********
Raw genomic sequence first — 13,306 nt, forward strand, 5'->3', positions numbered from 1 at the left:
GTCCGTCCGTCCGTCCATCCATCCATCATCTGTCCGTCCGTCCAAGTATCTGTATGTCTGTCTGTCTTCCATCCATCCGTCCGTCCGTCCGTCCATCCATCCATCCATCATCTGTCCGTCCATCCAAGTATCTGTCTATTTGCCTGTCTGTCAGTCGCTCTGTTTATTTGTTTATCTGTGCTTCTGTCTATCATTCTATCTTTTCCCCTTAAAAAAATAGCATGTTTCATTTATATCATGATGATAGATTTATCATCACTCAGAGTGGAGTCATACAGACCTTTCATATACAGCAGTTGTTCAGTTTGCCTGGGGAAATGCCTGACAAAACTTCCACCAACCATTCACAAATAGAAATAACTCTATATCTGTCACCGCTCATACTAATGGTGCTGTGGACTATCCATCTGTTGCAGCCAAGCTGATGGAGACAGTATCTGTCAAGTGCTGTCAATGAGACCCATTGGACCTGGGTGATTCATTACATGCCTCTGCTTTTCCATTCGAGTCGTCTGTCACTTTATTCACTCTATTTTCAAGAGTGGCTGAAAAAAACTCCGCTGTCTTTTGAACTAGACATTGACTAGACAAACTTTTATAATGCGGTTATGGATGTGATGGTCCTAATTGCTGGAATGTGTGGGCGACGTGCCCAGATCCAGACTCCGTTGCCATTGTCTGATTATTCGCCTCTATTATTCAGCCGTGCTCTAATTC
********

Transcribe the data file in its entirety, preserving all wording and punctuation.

Raw genomic sequence first — 13,306 nt, forward strand, 5'->3', positions numbered from 1 at the left:
GTCCGTCCGTCCGTCCATCCATCCATCATCTGTCCGTCCGTCCAAGTATCTGTATGTCTGTCTGTCTTCCATCCATCCGTCCGTCCGTCCGTCCATCCATCCATCCATCATCTGTCCGTCCATCCAAGTATCTGTCTATTTGCCTGTCTGTCAGTCGCTCTGTTTATTTGTTTATCTGTGCTTCTGTCTATCATTCTATCTTTTCCCCTTAAAAAAATAGCATGTTTCATTTATATCATGATGATAGATTTATCATCACTCAGAGTGGAGTCATACAGACCTTTCATATACAGCAGTTGTTCAGTTTGCCTGGGGAAATGCCTGACAAAACTTCCACCAACCATTCACAAATAGAAATAACTCTATATCTGTCACCGCTCATACTAATGGTGCTGTGGACTATCCATCTGTTGCAGCCAAGCTGATGGAGACAGTATCTGTCAAGTGCTGTCAATGAGACCCATTGGACCTGGGTGATTCATTACATGCCTCTGCTTTTCCATTCGAGTCGTCTGTCACTTTATTCACTCTATTTTCAAGAGTGGCTGAAAAAAACTCCGCTGTCTTTTGAACTAGACATTGACTAGACAAACTTTTATAATGCGGTTATGGATGTGATGGTCCTAATTGCTGGAATGTGTGGGCGACGTGCCCAGATCCAGACTCCGTTGCCATTGTCTGATTATTCGCCTCTATTATTCAGCCGTGCTCTAATTC